An unexamined life
An unexamined life
“An unexamined life is not worth living” – so said Socrates, the first moral philosopher and arguably the greatest teacher of all time. He was alluding to the rush and hurry of life and how its relentless pace often prevents us from thinking what it is all about. Living is our best experience, as far as we know. Some people believe that dying is an even greater one. I don’t myself believe that anyone has convincingly returned to tell us that. So we need to understand that our determination to survive, our quest for immortality, is an honour and a privilege we should cherish.
And yet, how few of us actually examine our lives? I don’t mean in a guilty, confessional way. We were not guilty when we were born and nobody has yet discovered if we are guilty of anything we do in life. We make judgments; we have to. Society only works when there are rules. Breaking those rules disrupts us all. We discourage that by punishing the rule breakers. But we have no idea if they are truly guilty because we do not know what happened in their DNA or in their youth that made them predisposed to break rules. We have even less idea of what drives them now.
We have unearthed the beginnings of DNA and are beginning to learn about the brain but there is a long way to go before we know who we are or why we do what we do. For now, another Socratic saying is still a useful guide: True knowledge exists in knowing that you know nothing. That should encourage us to seek knowledge. We understand the pleasure and joy of perpetual learning. We are, today, rightly encouraging people to adopt it as a lifelong standard.
With so many unknowns you could be forgiven for thinking that discovering who you are is a rather long and troublesome journey. Nothing could be further from the truth. Just as reaching a destination is less important than having one, so seeking is more important than finding. It is our yearning to see what is on the other side of the hill that makes us special. It is the basis of all our discoveries and inventions. Combined with an inexplicable common sense, it is what makes us human. Strange, then, that us ‘mountaineers’ know so little about what makes us tick.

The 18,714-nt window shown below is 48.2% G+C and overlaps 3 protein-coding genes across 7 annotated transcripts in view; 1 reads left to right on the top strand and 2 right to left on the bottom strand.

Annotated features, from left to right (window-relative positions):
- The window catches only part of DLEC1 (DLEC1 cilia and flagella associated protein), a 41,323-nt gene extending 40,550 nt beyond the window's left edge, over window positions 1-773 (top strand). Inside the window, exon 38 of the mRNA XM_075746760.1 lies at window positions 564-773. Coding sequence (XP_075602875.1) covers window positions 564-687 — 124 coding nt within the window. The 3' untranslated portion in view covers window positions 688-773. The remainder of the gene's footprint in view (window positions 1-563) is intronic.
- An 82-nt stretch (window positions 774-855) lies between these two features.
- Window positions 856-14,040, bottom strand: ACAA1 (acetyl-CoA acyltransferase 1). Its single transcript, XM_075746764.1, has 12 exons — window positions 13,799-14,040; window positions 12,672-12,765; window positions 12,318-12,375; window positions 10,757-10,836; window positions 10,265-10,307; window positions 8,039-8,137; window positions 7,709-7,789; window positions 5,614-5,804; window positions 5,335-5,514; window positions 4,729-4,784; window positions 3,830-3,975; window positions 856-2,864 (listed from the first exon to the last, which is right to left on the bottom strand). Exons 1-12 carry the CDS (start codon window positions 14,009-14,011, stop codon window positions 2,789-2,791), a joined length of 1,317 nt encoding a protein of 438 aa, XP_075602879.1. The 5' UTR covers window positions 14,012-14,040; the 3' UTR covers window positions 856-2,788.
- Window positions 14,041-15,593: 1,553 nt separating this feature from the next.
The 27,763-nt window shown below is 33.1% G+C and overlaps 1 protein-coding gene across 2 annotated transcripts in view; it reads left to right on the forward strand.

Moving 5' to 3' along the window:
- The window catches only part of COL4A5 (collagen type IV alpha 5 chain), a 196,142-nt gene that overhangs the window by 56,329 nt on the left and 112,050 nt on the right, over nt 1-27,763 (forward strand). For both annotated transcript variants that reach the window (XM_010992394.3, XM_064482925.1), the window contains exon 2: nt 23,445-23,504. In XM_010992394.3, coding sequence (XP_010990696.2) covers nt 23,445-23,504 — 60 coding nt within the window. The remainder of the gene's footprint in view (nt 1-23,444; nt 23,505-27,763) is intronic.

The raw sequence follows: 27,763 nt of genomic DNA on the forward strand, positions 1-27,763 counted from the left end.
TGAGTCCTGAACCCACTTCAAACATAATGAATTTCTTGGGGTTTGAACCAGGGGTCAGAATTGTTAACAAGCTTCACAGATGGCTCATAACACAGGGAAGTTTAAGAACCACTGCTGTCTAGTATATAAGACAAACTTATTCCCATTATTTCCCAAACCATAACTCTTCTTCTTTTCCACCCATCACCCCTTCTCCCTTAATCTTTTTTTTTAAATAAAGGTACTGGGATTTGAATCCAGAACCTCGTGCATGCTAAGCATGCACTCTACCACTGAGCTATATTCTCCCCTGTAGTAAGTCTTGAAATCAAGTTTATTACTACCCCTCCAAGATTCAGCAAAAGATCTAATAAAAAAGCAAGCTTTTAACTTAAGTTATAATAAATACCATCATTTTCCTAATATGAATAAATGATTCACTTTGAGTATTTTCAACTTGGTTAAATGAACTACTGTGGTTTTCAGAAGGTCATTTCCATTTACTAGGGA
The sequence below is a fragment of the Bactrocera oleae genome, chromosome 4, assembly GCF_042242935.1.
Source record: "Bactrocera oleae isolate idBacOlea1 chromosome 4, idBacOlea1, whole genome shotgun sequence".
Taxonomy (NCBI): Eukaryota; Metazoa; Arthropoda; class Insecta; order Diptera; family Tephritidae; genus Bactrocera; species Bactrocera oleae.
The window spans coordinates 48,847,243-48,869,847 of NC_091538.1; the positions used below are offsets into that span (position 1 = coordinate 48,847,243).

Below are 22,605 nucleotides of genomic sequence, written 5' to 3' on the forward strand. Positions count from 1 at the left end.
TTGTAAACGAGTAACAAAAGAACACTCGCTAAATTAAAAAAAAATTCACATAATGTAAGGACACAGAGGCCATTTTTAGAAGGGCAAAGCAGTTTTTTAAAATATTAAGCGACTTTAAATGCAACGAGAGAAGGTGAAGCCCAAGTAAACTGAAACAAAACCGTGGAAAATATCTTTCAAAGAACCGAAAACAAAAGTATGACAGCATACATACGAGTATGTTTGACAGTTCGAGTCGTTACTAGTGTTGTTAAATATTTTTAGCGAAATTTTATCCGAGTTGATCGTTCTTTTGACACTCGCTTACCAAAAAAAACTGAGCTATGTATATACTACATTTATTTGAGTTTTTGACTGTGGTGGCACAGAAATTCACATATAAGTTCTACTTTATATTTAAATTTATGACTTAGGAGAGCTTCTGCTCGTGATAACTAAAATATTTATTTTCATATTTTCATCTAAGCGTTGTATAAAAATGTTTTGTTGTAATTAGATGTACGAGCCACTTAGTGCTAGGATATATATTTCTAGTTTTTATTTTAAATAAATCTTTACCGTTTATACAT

Understanding who you are is the first step to knowing what you want, to discovering your purpose. That self-knowledge will not be perfect in the foreseeable future. Perhaps it will never be. However, the greater the self-knowledge, the more useful the purpose can be. Purpose for all of us is happiness. We know that pursuit of happiness, in a material sense, doesn’t work. Possessions bring responsibilities and, usually, a desire for more – and more expensive – possessions. Happiness may be acquired with the basic necessities of life if you don’t have those. Beyond them, ‘more’ generally means ‘worse’, not ‘better’.
It is particularly relevant to ponder this on the 100th anniversary of WWI. That, and WWII, were about ‘more’ – more power, more control, more land. The loss and futility of these and subsequent wars is well recognised. And yet our finance-driven world cannot pause long enough to realise that power, control and property are not our purpose, certainly not beyond ‘enough’. Millions dead, millions more disabled, has not taught us the lesson that to acquire is to destroy. We have yet to see that compulsory fun loses its joy by the very fact that it is compulsory.
We find our purpose, our ‘Tree on the other side of the Field’, when we help others’ find theirs. And we do that when we know ourselves well enough to have – and to exhibit – the confidence that comes not just with success but with handling failure. Your understanding of that shows the level of intellect you have. Your ability to do it is the measure of the person you are.
One of the nicest things said to us was a comment by a client slogging his way up the corporate ladder. Grasping who he is, understanding what he wants, handling the setbacks and disappointments that come to us all, he finished a recent email with these words: “I am enjoying becoming bold”.
To which our answer is “Not half as much as we are enjoying seeing you become bold”.
Because his ‘bold’ is our reward.
Terrific Mentors International has a registered programme called PASDAQ®. It has helped many thousands find their purpose in life. To learn about it email email@example.com. PASDAQ® stands for Personality, Ability, Skills, Dreams, Ambitions, Qualifications.